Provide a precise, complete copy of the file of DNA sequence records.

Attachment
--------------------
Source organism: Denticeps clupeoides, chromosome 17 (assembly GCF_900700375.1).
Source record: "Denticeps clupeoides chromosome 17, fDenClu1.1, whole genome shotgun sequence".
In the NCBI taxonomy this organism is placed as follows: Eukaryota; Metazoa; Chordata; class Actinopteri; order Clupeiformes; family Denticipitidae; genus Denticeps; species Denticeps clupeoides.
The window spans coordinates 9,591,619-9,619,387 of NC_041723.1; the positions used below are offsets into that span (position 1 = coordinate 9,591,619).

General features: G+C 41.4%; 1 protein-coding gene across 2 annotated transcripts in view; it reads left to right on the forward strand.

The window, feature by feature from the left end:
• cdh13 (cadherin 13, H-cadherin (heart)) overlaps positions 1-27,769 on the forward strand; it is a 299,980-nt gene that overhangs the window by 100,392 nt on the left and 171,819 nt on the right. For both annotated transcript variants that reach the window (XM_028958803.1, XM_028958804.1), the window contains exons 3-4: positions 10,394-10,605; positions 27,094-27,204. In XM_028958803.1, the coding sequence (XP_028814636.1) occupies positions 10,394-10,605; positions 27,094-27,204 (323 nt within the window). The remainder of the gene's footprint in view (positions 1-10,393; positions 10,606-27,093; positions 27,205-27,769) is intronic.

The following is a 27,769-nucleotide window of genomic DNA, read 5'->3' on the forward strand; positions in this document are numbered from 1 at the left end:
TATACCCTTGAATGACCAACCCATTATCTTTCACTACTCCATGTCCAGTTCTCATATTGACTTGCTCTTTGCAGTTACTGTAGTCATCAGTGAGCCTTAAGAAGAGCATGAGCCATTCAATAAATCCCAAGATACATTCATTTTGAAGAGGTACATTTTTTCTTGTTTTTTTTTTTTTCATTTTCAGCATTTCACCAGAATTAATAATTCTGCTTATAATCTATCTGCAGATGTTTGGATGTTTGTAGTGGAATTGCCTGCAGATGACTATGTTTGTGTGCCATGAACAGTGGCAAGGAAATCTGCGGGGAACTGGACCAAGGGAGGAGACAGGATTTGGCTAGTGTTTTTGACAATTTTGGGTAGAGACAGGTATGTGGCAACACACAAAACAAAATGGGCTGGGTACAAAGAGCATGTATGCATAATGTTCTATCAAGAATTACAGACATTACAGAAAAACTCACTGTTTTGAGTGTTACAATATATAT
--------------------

Source organism: Denticeps clupeoides, chromosome 17 (assembly GCF_900700375.1).
Source record: "Denticeps clupeoides chromosome 17, fDenClu1.1, whole genome shotgun sequence".
In the NCBI taxonomy this organism is placed as follows: Eukaryota; Metazoa; Chordata; class Actinopteri; order Clupeiformes; family Denticipitidae; genus Denticeps; species Denticeps clupeoides.
The window spans coordinates 9,591,619-9,619,387 of NC_041723.1; the positions used below are offsets into that span (position 1 = coordinate 9,591,619).

General features: G+C 41.4%; 1 protein-coding gene across 2 annotated transcripts in view; it reads left to right on the forward strand.

The window, feature by feature from the left end:
• cdh13 (cadherin 13, H-cadherin (heart)) overlaps positions 1-27,769 on the forward strand; it is a 299,980-nt gene that overhangs the window by 100,392 nt on the left and 171,819 nt on the right. For both annotated transcript variants that reach the window (XM_028958803.1, XM_028958804.1), the window contains exons 3-4: positions 10,394-10,605; positions 27,094-27,204. In XM_028958803.1, the coding sequence (XP_028814636.1) occupies positions 10,394-10,605; positions 27,094-27,204 (323 nt within the window). The remainder of the gene's footprint in view (positions 1-10,393; positions 10,606-27,093; positions 27,205-27,769) is intronic.

The following is a 27,769-nucleotide window of genomic DNA, read 5'->3' on the forward strand; positions in this document are numbered from 1 at the left end:
TATACCCTTGAATGACCAACCCATTATCTTTCACTACTCCATGTCCAGTTCTCATATTGACTTGCTCTTTGCAGTTACTGTAGTCATCAGTGAGCCTTAAGAAGAGCATGAGCCATTCAATAAATCCCAAGATACATTCATTTTGAAGAGGTACATTTTTTCTTGTTTTTTTTTTTTTCATTTTCAGCATTTCACCAGAATTAATAATTCTGCTTATAATCTATCTGCAGATGTTTGGATGTTTGTAGTGGAATTGCCTGCAGATGACTATGTTTGTGTGCCATGAACAGTGGCAAGGAAATCTGCGGGGAACTGGACCAAGGGAGGAGACAGGATTTGGCTAGTGTTTTTGACAATTTTGGGTAGAGACAGGTATGTGGCAACACACAAAACAAAATGGGCTGGGTACAAAGAGCATGTATGCATAATGTTCTATCAAGAATTACAGACATTACAGAAAAACTCACTGTTTTGAGTGTTACAATATATAT